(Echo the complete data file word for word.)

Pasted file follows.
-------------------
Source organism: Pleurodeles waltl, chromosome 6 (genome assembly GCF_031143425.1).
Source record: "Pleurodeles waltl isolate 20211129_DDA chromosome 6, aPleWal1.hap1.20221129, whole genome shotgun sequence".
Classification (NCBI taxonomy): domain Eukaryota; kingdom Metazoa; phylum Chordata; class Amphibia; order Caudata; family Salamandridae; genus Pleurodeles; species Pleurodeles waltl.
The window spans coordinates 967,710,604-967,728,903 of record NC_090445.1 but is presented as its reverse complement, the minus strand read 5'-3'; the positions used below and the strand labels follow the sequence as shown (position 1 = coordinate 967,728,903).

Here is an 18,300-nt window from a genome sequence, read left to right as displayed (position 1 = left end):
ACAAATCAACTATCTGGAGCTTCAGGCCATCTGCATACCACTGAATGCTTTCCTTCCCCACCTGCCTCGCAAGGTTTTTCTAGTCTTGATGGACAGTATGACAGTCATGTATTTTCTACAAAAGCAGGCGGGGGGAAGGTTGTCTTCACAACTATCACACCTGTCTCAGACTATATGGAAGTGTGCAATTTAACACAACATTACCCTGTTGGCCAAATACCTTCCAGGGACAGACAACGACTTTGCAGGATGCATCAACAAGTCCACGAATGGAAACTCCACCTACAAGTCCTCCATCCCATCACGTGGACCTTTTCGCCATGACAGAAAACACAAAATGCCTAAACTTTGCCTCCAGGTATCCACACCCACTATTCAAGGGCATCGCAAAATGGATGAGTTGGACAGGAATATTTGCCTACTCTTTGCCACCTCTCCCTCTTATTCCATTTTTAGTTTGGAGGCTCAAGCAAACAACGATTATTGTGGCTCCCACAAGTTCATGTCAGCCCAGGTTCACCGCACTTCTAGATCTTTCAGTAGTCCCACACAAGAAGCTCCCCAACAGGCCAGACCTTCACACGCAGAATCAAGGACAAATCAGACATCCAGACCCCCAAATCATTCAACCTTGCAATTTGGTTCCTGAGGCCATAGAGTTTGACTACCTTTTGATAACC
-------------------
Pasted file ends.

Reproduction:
Source organism: Pleurodeles waltl, chromosome 6 (genome assembly GCF_031143425.1).
Source record: "Pleurodeles waltl isolate 20211129_DDA chromosome 6, aPleWal1.hap1.20221129, whole genome shotgun sequence".
Classification (NCBI taxonomy): domain Eukaryota; kingdom Metazoa; phylum Chordata; class Amphibia; order Caudata; family Salamandridae; genus Pleurodeles; species Pleurodeles waltl.
The window spans coordinates 967,710,604-967,728,903 of record NC_090445.1 but is presented as its reverse complement, the minus strand read 5'-3'; the positions used below and the strand labels follow the sequence as shown (position 1 = coordinate 967,728,903).

Here is an 18,300-nt window from a genome sequence, read left to right as displayed (position 1 = left end):
ACAAATCAACTATCTGGAGCTTCAGGCCATCTGCATACCACTGAATGCTTTCCTTCCCCACCTGCCTCGCAAGGTTTTTCTAGTCTTGATGGACAGTATGACAGTCATGTATTTTCTACAAAAGCAGGCGGGGGGAAGGTTGTCTTCACAACTATCACACCTGTCTCAGACTATATGGAAGTGTGCAATTTAACACAACATTACCCTGTTGGCCAAATACCTTCCAGGGACAGACAACGACTTTGCAGGATGCATCAACAAGTCCACGAATGGAAACTCCACCTACAAGTCCTCCATCCCATCACGTGGACCTTTTCGCCATGACAGAAAACACAAAATGCCTAAACTTTGCCTCCAGGTATCCACACCCACTATTCAAGGGCATCGCAAAATGGATGAGTTGGACAGGAATATTTGCCTACTCTTTGCCACCTCTCCCTCTTATTCCATTTTTAGTTTGGAGGCTCAAGCAAACAACGATTATTGTGGCTCCCACAAGTTCATGTCAGCCCAGGTTCACCGCACTTCTAGATCTTTCAGTAGTCCCACACAAGAAGCTCCCCAACAGGCCAGACCTTCACACGCAGAATCAAGGACAAATCAGACATCCAGACCCCCAAATCATTCAACCTTGCAATTTGGTTCCTGAGGCCATAGAGTTTGACTACCTTTTGATAACC